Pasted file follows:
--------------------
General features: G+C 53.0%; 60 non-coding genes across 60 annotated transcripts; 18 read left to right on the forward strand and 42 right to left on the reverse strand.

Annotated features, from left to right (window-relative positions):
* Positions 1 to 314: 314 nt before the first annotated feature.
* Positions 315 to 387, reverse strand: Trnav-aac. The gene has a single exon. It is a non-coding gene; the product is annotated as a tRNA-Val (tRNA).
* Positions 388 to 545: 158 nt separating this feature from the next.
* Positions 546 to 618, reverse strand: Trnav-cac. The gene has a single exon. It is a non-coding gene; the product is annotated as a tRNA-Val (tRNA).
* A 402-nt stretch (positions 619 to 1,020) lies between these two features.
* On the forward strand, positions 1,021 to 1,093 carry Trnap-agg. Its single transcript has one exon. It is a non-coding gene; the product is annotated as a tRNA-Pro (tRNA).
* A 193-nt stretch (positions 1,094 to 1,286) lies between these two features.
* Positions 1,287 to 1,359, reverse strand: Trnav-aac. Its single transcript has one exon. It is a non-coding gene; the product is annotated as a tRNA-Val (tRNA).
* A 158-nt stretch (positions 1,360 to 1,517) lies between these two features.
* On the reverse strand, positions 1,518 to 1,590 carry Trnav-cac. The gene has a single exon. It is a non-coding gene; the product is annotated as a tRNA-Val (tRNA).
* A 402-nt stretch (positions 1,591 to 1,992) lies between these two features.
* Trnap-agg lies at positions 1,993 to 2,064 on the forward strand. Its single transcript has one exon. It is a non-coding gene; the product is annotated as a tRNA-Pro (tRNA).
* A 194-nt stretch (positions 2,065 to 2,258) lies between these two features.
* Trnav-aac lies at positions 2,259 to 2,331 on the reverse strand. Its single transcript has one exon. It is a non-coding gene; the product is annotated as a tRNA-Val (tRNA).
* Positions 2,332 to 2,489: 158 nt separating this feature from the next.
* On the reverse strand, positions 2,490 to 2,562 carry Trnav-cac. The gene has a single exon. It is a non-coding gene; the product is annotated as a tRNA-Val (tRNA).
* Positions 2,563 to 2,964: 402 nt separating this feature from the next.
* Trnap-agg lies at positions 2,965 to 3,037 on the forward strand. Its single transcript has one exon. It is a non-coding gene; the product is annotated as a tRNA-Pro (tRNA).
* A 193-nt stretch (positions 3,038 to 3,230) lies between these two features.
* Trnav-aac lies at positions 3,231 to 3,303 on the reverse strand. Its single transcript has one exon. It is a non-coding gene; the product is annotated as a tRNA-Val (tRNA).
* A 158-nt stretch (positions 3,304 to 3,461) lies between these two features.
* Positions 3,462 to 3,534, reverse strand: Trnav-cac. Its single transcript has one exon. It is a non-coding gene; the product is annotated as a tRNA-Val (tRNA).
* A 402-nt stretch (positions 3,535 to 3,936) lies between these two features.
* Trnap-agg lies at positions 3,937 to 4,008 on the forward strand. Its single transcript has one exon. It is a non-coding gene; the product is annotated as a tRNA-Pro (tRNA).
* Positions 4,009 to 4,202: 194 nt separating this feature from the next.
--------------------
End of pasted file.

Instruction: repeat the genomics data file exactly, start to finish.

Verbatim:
General features: G+C 53.0%; 60 non-coding genes across 60 annotated transcripts; 18 read left to right on the forward strand and 42 right to left on the reverse strand.

Annotated features, from left to right (window-relative positions):
* Positions 1 to 314: 314 nt before the first annotated feature.
* Positions 315 to 387, reverse strand: Trnav-aac. The gene has a single exon. It is a non-coding gene; the product is annotated as a tRNA-Val (tRNA).
* Positions 388 to 545: 158 nt separating this feature from the next.
* Positions 546 to 618, reverse strand: Trnav-cac. The gene has a single exon. It is a non-coding gene; the product is annotated as a tRNA-Val (tRNA).
* A 402-nt stretch (positions 619 to 1,020) lies between these two features.
* On the forward strand, positions 1,021 to 1,093 carry Trnap-agg. Its single transcript has one exon. It is a non-coding gene; the product is annotated as a tRNA-Pro (tRNA).
* A 193-nt stretch (positions 1,094 to 1,286) lies between these two features.
* Positions 1,287 to 1,359, reverse strand: Trnav-aac. Its single transcript has one exon. It is a non-coding gene; the product is annotated as a tRNA-Val (tRNA).
* A 158-nt stretch (positions 1,360 to 1,517) lies between these two features.
* On the reverse strand, positions 1,518 to 1,590 carry Trnav-cac. The gene has a single exon. It is a non-coding gene; the product is annotated as a tRNA-Val (tRNA).
* A 402-nt stretch (positions 1,591 to 1,992) lies between these two features.
* Trnap-agg lies at positions 1,993 to 2,064 on the forward strand. Its single transcript has one exon. It is a non-coding gene; the product is annotated as a tRNA-Pro (tRNA).
* A 194-nt stretch (positions 2,065 to 2,258) lies between these two features.
* Trnav-aac lies at positions 2,259 to 2,331 on the reverse strand. Its single transcript has one exon. It is a non-coding gene; the product is annotated as a tRNA-Val (tRNA).
* Positions 2,332 to 2,489: 158 nt separating this feature from the next.
* On the reverse strand, positions 2,490 to 2,562 carry Trnav-cac. The gene has a single exon. It is a non-coding gene; the product is annotated as a tRNA-Val (tRNA).
* Positions 2,563 to 2,964: 402 nt separating this feature from the next.
* Trnap-agg lies at positions 2,965 to 3,037 on the forward strand. Its single transcript has one exon. It is a non-coding gene; the product is annotated as a tRNA-Pro (tRNA).
* A 193-nt stretch (positions 3,038 to 3,230) lies between these two features.
* Trnav-aac lies at positions 3,231 to 3,303 on the reverse strand. Its single transcript has one exon. It is a non-coding gene; the product is annotated as a tRNA-Val (tRNA).
* A 158-nt stretch (positions 3,304 to 3,461) lies between these two features.
* Positions 3,462 to 3,534, reverse strand: Trnav-cac. Its single transcript has one exon. It is a non-coding gene; the product is annotated as a tRNA-Val (tRNA).
* A 402-nt stretch (positions 3,535 to 3,936) lies between these two features.
* Trnap-agg lies at positions 3,937 to 4,008 on the forward strand. Its single transcript has one exon. It is a non-coding gene; the product is annotated as a tRNA-Pro (tRNA).
* Positions 4,009 to 4,202: 194 nt separating this feature from the next.